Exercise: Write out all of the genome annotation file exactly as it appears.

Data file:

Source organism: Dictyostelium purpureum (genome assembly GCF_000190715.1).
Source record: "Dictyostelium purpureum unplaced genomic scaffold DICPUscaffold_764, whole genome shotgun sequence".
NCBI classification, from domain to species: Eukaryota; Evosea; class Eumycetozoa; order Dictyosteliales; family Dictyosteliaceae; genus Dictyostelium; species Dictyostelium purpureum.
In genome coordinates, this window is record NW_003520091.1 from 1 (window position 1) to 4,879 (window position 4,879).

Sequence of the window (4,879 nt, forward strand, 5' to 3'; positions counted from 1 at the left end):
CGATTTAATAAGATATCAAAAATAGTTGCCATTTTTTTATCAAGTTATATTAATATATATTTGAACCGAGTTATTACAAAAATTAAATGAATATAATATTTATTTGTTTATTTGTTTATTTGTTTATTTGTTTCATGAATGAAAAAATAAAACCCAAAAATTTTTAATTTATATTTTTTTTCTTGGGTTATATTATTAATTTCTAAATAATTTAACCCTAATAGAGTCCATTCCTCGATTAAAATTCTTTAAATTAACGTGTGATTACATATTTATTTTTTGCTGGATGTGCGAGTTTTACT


Source organism: Dictyostelium purpureum (genome assembly GCF_000190715.1).
Source record: "Dictyostelium purpureum unplaced genomic scaffold DICPUscaffold_764, whole genome shotgun sequence".
NCBI classification, from domain to species: Eukaryota; Evosea; class Eumycetozoa; order Dictyosteliales; family Dictyosteliaceae; genus Dictyostelium; species Dictyostelium purpureum.
In genome coordinates, this window is record NW_003520091.1 from 1 (window position 1) to 4,879 (window position 4,879).

Sequence of the window (4,879 nt, forward strand, 5' to 3'; positions counted from 1 at the left end):
CGATTTAATAAGATATCAAAAATAGTTGCCATTTTTTTATCAAGTTATATTAATATATATTTGAACCGAGTTATTACAAAAATTAAATGAATATAATATTTATTTGTTTATTTGTTTATTTGTTTATTTGTTTCATGAATGAAAAAATAAAACCCAAAAATTTTTAATTTATATTTTTTTTCTTGGGTTATATTATTAATTTCTAAATAATTTAACCCTAATAGAGTCCATTCCTCGATTAAAATTCTTTAAATTAACGTGTGATTACATATTTATTTTTTGCTGGATGTGCGAGTTTTACT